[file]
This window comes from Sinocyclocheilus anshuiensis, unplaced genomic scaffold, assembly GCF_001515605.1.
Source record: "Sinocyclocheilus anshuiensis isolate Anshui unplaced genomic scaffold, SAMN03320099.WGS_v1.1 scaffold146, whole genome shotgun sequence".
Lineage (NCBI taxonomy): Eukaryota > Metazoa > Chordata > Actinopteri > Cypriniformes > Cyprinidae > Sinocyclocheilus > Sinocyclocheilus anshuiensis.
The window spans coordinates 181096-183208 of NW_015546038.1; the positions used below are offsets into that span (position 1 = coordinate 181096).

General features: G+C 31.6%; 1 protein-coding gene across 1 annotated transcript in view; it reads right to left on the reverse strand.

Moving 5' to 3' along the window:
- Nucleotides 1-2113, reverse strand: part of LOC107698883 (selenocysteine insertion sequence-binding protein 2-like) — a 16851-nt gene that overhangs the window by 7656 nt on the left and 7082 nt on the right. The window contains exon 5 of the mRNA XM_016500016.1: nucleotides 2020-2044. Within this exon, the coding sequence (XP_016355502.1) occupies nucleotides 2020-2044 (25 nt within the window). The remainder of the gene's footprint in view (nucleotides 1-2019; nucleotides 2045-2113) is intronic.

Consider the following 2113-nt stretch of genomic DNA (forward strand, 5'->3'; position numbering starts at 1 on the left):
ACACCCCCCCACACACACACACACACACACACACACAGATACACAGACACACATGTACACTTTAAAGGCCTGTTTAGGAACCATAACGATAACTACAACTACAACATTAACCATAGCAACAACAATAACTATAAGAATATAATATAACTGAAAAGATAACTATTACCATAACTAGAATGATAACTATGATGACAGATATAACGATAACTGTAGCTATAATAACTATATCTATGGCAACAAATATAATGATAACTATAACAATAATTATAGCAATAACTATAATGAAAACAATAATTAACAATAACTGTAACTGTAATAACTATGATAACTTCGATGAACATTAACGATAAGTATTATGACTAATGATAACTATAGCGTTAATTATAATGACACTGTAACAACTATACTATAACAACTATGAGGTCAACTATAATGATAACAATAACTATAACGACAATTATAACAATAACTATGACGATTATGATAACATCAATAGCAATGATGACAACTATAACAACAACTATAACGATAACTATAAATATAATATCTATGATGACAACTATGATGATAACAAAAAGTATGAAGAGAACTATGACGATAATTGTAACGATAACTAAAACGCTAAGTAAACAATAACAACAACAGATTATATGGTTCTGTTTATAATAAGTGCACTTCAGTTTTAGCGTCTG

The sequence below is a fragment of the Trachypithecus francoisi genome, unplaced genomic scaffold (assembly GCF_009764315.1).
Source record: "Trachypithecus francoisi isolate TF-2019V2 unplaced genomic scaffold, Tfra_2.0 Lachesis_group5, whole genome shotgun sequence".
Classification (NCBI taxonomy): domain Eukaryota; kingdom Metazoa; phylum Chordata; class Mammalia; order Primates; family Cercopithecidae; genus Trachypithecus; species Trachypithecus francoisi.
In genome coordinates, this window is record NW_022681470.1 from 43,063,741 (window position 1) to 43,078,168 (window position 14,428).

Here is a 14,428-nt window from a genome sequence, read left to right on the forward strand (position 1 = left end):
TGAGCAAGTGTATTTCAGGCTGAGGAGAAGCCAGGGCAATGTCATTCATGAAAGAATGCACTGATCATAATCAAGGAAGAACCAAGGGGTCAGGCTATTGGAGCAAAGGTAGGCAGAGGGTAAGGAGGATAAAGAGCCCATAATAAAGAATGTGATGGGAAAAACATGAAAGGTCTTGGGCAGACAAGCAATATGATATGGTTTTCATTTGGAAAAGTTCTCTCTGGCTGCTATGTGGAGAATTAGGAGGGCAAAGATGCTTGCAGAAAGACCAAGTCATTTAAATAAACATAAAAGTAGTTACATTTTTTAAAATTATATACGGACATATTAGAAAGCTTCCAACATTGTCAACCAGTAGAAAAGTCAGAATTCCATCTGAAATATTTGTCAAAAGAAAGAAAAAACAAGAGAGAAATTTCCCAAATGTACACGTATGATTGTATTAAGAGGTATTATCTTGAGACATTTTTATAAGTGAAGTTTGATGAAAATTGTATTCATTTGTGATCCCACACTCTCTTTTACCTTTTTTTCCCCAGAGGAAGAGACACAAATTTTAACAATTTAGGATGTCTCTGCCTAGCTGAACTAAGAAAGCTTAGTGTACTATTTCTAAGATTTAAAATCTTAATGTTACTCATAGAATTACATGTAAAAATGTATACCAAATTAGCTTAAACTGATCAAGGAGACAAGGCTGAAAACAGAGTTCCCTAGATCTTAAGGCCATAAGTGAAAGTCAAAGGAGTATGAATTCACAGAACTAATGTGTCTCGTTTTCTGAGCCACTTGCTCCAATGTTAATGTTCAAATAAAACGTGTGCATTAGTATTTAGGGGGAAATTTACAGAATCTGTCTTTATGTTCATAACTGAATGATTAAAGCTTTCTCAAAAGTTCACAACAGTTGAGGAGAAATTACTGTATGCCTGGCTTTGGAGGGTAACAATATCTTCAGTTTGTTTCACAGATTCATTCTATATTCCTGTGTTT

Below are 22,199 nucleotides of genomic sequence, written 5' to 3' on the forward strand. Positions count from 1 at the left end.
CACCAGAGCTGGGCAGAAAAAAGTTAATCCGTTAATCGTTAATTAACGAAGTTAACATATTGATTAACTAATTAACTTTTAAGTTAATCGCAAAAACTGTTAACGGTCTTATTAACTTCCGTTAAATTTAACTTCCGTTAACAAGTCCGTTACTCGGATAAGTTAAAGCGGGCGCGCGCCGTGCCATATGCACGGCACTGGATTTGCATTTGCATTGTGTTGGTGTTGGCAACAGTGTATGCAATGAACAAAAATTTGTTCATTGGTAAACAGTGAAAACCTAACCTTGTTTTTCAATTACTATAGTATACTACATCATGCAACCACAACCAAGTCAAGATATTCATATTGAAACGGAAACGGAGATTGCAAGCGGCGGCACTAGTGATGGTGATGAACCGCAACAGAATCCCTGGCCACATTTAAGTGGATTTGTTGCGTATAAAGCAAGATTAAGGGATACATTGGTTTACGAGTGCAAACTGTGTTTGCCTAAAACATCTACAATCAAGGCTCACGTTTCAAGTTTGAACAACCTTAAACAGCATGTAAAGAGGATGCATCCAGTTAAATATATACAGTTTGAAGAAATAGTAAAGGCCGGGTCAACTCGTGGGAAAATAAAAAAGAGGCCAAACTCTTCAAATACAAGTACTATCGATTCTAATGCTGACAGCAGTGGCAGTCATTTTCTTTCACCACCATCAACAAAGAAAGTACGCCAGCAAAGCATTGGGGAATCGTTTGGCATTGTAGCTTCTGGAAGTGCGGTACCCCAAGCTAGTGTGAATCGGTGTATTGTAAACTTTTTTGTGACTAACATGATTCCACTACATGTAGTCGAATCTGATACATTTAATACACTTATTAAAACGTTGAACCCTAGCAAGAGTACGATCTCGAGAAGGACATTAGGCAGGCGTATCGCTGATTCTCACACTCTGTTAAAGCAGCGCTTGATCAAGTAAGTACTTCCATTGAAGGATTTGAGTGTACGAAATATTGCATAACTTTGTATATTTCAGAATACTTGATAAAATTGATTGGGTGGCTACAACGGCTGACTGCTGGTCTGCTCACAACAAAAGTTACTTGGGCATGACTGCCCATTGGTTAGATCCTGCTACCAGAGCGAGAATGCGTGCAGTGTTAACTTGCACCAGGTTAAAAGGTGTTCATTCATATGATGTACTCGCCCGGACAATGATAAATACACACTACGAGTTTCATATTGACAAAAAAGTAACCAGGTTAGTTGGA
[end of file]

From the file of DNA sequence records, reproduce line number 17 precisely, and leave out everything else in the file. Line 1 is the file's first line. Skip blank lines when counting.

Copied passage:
CACCAGAGCTGGGCAGAAAAAAGTTAATCCGTTAATCGTTAATTAACGAAGTTAACATATTGATTAACTAATTAACTTTTAAGTTAATCGCAAAAACTGTTAACGGTCTTATTAACTTCCGTTAAATTTAACTTCCGTTAACAAGTCCGTTACTCGGATAAGTTAAAGCGGGCGCGCGCCGTGCCATATGCACGGCACTGGATTTGCATTTGCATTGTGTTGGTGTTGGCAACAGTGTATGCAATGAACAAAAATTTGTTCATTGGTAAACAGTGAAAACCTAACCTTGTTTTTCAATTACTATAGTATACTACATCATGCAACCACAACCAAGTCAAGATATTCATATTGAAACGGAAACGGAGATTGCAAGCGGCGGCACTAGTGATGGTGATGAACCGCAACAGAATCCCTGGCCACATTTAAGTGGATTTGTTGCGTATAAAGCAAGATTAAGGGATACATTGGTTTACGAGTGCAAACTGTGTTTGCCTAAAACATCTACAATCAAGGCTCACGTTTCAAGTTTGAACAACCTTAAACAGCATGTAAAGAGGATGCATCCAGTTAAATATATACAGTTTGAAGAAATAGTAAAGGCCGGGTCAACTCGTGGGAAAATAAAAAAGAGGCCAAACTCTTCAAATACAAGTACTATCGATTCTAATGCTGACAGCAGTGGCAGTCATTTTCTTTCACCACCATCAACAAAGAAAGTACGCCAGCAAAGCATTGGGGAATCGTTTGGCATTGTAGCTTCTGGAAGTGCGGTACCCCAAGCTAGTGTGAATCGGTGTATTGTAAACTTTTTTGTGACTAACATGATTCCACTACATGTAGTCGAATCTGATACATTTAATACACTTATTAAAACGTTGAACCCTAGCAAGAGTACGATCTCGAGAAGGACATTAGGCAGGCGTATCGCTGATTCTCACACTCTGTTAAAGCAGCGCTTGATCAAGTAAGTACTTCCATTGAAGGATTTGAGTGTACGAAATATTGCATAACTTTGTATATTTCAGAATACTTGATAAAATTGATTGGGTGGCTACAACGGCTGACTGCTGGTCTGCTCACAACAAAAGTTACTTGGGCATGACTGCCCATTGGTTAGATCCTGCTACCAGAGCGAGAATGCGTGCAGTGTTAACTTGCACCAGGTTAAAAGGTGTTCATTCATATGATGTACTCGCCCGGACAATGATAAATACACACTACGAGTTTCATATTGACAAAAAAGTAACCAGGTTAGTTGGA